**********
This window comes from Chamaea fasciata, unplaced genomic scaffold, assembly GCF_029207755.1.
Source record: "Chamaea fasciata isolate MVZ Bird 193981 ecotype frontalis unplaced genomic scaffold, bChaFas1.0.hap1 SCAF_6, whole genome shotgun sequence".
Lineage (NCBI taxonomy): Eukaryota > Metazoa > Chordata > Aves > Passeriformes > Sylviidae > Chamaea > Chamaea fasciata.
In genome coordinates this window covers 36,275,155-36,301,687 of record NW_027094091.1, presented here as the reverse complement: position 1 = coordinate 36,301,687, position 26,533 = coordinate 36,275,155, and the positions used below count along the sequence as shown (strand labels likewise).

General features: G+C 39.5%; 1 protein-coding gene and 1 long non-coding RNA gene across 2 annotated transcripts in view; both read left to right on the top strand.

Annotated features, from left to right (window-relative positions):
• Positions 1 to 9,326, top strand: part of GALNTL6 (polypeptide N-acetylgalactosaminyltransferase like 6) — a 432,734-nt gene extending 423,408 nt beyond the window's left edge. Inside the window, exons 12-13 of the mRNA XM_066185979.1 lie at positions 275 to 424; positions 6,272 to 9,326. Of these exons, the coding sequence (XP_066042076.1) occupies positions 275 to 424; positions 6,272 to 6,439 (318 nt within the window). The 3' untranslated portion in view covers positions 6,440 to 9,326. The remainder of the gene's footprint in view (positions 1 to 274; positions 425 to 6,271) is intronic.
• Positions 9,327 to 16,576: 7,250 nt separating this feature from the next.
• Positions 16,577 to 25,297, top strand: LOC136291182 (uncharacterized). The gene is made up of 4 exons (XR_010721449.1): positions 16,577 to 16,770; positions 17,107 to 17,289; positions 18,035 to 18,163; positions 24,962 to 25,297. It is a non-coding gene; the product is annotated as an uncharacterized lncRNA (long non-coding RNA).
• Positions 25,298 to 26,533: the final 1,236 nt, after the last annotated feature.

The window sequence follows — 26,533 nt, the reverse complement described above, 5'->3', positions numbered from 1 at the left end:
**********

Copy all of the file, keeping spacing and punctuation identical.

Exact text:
This window comes from Chamaea fasciata, unplaced genomic scaffold, assembly GCF_029207755.1.
Source record: "Chamaea fasciata isolate MVZ Bird 193981 ecotype frontalis unplaced genomic scaffold, bChaFas1.0.hap1 SCAF_6, whole genome shotgun sequence".
Lineage (NCBI taxonomy): Eukaryota > Metazoa > Chordata > Aves > Passeriformes > Sylviidae > Chamaea > Chamaea fasciata.
In genome coordinates this window covers 36,275,155-36,301,687 of record NW_027094091.1, presented here as the reverse complement: position 1 = coordinate 36,301,687, position 26,533 = coordinate 36,275,155, and the positions used below count along the sequence as shown (strand labels likewise).

General features: G+C 39.5%; 1 protein-coding gene and 1 long non-coding RNA gene across 2 annotated transcripts in view; both read left to right on the top strand.

Annotated features, from left to right (window-relative positions):
• Positions 1 to 9,326, top strand: part of GALNTL6 (polypeptide N-acetylgalactosaminyltransferase like 6) — a 432,734-nt gene extending 423,408 nt beyond the window's left edge. Inside the window, exons 12-13 of the mRNA XM_066185979.1 lie at positions 275 to 424; positions 6,272 to 9,326. Of these exons, the coding sequence (XP_066042076.1) occupies positions 275 to 424; positions 6,272 to 6,439 (318 nt within the window). The 3' untranslated portion in view covers positions 6,440 to 9,326. The remainder of the gene's footprint in view (positions 1 to 274; positions 425 to 6,271) is intronic.
• Positions 9,327 to 16,576: 7,250 nt separating this feature from the next.
• Positions 16,577 to 25,297, top strand: LOC136291182 (uncharacterized). The gene is made up of 4 exons (XR_010721449.1): positions 16,577 to 16,770; positions 17,107 to 17,289; positions 18,035 to 18,163; positions 24,962 to 25,297. It is a non-coding gene; the product is annotated as an uncharacterized lncRNA (long non-coding RNA).
• Positions 25,298 to 26,533: the final 1,236 nt, after the last annotated feature.

The window sequence follows — 26,533 nt, the reverse complement described above, 5'->3', positions numbered from 1 at the left end: